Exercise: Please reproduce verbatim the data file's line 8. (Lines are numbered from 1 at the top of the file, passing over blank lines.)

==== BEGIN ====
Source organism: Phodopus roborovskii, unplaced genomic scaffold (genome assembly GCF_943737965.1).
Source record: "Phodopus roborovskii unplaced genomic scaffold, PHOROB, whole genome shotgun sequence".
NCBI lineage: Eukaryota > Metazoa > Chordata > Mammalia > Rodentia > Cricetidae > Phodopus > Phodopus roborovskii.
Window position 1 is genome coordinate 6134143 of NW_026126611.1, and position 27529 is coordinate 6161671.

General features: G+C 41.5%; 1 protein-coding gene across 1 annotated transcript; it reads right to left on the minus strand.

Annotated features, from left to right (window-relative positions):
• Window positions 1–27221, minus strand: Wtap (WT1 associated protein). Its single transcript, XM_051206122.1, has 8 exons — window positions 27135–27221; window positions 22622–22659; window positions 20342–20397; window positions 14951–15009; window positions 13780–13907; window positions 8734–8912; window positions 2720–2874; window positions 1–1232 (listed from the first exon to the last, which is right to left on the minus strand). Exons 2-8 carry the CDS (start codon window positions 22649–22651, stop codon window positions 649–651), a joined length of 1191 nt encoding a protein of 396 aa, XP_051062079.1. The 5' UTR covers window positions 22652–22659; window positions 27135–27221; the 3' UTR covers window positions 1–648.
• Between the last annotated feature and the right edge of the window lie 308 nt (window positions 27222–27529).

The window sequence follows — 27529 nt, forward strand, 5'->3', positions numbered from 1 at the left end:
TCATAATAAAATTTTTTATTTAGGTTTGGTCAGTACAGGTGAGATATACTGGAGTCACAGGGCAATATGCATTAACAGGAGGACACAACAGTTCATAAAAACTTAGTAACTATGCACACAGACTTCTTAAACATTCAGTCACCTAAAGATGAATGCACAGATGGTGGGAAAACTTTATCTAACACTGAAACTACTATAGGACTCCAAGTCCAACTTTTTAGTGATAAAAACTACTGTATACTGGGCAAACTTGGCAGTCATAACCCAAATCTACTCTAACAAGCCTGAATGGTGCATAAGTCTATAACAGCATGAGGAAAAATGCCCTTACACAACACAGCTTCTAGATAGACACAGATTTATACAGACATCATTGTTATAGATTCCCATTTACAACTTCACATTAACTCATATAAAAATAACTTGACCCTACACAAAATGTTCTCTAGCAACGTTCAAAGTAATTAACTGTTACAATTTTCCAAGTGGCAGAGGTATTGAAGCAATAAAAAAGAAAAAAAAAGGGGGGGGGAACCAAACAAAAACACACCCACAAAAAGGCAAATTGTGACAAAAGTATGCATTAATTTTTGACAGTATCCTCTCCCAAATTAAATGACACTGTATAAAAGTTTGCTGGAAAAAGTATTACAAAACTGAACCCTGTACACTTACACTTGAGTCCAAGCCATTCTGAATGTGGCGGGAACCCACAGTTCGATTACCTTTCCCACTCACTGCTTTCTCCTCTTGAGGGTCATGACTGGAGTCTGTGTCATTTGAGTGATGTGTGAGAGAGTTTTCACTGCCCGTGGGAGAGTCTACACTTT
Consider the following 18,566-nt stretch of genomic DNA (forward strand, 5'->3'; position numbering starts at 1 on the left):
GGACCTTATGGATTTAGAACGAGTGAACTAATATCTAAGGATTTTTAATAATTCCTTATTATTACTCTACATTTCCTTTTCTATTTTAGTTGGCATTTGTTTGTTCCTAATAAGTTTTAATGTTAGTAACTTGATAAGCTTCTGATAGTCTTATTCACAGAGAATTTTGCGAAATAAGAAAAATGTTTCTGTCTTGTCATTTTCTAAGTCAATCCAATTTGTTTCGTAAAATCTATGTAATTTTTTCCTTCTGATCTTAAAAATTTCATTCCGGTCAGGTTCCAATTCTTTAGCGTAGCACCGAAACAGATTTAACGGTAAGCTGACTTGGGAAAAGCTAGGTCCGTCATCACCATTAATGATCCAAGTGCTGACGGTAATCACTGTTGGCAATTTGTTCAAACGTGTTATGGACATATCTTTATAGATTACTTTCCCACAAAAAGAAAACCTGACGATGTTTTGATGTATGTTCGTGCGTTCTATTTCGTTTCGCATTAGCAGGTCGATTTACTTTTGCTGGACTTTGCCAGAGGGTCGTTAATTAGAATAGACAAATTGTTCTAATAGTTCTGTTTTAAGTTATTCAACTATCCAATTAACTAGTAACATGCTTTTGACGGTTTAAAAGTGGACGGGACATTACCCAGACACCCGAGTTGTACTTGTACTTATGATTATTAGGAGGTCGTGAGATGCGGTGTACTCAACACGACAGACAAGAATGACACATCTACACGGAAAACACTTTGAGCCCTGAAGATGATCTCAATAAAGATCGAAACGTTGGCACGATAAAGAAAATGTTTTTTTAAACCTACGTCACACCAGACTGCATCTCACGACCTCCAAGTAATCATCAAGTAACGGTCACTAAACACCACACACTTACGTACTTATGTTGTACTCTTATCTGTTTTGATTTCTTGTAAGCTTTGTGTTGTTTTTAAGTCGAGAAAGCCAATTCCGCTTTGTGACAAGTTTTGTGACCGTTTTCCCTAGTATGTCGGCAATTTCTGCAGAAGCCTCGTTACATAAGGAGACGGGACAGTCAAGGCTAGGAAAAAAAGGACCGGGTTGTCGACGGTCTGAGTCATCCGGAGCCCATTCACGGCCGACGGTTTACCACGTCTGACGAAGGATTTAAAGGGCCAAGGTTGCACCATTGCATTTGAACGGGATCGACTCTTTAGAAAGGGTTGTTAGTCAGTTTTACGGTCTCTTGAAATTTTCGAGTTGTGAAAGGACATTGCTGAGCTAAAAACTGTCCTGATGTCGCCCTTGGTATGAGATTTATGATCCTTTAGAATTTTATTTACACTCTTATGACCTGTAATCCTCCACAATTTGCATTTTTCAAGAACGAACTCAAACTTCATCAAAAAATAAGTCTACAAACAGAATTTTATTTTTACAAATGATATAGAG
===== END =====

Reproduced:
• Between the last annotated feature and the right edge of the window lie 308 nt (window positions 27222–27529).